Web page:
A taxi driver told a blind woman she was not welcome in his cab – because she had a guide dog.

Disability campaigner Diane Marks said she felt “totally humiliated” by the refusal, which happened outside Brighton Station last week.

As she waited for a cab home after a trip to London, a driver pulled up and wound down his window.

But when he saw her guide dog Thomas, he said he was allergic to dog hair and refused to carry the pair.

Ms Marks said: “I wanted to see his exemption certificate but he wouldn’t show it to me.

“He shut both doors, locked up his windows and locked himself in. Then he just drove off. Nobody standing next to me at the taxi rank said anything.

“I was deeply embarrassed and very humiliated. I felt like a second class citizen.”

An investigation has been launched into the incident, which was raised at a Brighton and Hove Taxi Forum meeting yesterday by disability campaigners The Fed Centre.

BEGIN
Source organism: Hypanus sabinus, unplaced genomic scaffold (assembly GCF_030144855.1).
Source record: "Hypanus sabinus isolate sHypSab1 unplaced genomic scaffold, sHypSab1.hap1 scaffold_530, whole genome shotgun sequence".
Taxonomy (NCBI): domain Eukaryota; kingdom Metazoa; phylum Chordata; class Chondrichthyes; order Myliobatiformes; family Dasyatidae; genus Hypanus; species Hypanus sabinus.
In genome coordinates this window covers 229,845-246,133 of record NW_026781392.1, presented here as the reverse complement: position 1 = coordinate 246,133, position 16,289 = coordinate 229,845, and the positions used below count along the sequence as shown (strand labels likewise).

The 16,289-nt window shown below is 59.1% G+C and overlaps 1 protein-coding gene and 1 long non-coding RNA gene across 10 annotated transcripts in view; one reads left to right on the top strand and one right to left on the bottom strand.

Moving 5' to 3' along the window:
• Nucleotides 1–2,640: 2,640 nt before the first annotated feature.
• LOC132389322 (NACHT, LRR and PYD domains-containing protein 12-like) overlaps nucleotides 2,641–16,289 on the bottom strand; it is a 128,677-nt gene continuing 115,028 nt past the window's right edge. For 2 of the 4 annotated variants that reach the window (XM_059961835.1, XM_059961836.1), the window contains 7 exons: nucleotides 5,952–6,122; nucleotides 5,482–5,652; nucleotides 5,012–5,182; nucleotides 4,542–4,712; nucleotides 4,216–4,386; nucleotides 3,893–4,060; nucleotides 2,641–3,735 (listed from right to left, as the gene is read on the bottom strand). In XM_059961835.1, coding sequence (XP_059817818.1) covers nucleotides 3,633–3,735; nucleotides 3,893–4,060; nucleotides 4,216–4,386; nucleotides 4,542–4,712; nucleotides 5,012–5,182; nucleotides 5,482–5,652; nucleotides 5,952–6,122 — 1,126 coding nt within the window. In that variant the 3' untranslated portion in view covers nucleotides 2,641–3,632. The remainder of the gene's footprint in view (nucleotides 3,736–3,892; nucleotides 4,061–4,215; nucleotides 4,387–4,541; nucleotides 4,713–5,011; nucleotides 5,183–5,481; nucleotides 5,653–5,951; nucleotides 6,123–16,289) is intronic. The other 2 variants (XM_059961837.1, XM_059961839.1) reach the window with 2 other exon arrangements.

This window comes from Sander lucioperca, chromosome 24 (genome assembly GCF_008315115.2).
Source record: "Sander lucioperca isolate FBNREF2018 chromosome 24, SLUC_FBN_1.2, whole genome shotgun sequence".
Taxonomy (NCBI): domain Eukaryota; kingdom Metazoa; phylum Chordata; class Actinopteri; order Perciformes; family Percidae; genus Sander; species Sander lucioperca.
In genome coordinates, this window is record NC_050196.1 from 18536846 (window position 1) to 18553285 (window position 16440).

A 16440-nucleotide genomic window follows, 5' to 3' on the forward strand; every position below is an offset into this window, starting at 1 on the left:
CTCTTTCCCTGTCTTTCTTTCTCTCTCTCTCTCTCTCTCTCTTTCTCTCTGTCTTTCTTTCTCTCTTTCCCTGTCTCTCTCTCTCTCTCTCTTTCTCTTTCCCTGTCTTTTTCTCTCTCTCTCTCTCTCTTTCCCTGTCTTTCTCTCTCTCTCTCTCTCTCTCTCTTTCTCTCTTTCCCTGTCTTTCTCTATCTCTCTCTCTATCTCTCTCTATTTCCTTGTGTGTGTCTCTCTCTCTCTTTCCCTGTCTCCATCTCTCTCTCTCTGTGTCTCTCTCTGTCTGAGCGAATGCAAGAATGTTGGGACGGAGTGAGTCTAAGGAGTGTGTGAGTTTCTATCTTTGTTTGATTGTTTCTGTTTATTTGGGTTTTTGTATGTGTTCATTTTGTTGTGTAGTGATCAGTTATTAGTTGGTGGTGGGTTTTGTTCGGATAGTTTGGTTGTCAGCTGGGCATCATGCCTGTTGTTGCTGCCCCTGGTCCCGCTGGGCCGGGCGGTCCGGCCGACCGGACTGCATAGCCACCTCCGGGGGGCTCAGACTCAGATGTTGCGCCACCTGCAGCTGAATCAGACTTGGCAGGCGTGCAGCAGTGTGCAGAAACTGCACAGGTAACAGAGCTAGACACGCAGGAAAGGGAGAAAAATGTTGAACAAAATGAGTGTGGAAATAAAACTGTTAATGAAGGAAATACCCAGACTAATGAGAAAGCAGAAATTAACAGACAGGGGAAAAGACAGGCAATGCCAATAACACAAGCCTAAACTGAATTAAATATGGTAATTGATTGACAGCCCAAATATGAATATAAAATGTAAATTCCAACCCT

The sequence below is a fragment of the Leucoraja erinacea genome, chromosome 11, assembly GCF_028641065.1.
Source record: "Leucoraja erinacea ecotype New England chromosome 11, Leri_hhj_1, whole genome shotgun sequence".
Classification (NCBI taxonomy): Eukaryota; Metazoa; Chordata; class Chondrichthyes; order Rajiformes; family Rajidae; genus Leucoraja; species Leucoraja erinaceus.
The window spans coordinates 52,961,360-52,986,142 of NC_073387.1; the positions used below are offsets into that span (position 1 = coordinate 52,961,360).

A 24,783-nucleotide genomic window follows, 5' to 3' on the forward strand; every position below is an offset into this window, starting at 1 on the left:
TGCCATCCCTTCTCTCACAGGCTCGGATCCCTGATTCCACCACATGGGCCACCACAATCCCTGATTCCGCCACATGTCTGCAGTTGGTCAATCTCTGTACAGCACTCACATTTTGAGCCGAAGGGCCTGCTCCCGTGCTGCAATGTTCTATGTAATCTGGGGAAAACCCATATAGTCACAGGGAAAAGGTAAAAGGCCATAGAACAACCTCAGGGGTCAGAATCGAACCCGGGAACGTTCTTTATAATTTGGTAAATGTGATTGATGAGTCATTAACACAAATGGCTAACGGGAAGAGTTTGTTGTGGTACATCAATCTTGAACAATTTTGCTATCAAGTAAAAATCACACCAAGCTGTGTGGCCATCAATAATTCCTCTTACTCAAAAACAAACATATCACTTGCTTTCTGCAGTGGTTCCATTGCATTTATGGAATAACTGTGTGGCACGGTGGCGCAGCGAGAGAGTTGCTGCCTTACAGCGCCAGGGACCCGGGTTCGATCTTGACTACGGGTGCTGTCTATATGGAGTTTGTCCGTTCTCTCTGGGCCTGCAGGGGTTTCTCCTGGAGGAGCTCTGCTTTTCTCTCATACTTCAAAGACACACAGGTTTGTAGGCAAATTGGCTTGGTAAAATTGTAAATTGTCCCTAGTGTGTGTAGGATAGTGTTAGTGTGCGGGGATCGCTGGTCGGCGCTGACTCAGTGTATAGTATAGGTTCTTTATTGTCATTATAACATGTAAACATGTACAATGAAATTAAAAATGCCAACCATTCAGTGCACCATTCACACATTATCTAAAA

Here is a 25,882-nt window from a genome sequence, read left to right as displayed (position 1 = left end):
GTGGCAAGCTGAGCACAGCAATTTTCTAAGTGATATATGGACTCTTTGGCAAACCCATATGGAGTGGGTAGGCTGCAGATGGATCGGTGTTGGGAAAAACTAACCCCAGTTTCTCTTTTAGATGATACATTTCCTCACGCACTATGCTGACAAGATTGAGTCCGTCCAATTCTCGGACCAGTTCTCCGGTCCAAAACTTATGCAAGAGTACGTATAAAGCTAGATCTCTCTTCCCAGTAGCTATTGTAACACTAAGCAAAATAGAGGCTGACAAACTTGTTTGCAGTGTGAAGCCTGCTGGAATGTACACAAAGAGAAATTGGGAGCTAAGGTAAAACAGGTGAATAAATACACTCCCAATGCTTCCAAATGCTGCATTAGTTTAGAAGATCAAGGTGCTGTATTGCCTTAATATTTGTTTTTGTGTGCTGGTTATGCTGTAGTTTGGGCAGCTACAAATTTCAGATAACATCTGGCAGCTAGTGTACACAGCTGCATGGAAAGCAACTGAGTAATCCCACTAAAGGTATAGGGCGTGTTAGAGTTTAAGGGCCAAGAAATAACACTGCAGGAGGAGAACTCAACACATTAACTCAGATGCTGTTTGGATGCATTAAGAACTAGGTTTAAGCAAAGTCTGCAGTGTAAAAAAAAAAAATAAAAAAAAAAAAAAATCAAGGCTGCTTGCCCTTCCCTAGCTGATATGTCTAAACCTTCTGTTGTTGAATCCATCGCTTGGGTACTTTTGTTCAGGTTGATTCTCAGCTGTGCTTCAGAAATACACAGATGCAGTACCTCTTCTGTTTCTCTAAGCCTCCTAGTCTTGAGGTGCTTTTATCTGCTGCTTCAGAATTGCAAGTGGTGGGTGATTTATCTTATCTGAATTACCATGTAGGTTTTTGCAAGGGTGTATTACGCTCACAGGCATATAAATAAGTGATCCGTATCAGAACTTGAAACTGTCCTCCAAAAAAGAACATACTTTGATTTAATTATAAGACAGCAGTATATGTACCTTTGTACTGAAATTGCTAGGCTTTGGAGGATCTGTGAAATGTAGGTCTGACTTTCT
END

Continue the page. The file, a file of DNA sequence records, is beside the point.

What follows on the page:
But taxi bosses said it would be difficult to find the culprit because Ms Marks had not been able to record his registration number.

In 2010, a taxi driver refused to take a blind man and his guide dog to the Labour Party conference in Brighton because he was afraid of dogs.

And in July last year, a blind pensioner with the same complaint said he was left stranded in the wet and cold by a cab driver in Marine Parade.

But Andy Cheesman from the Brighton and Hove Taxi Forum said similar incidents were “extremely rare”.

He said: “It’s not nice when it happens and of course it’s horrible for the person involved.

“When this sort of thing happens we suggest that they take a registration number – but of course that’s very difficult if you are blind.

“But it is a very rare event. Our taxis travel more than a million miles a year and we receive very few complaints of this nature.”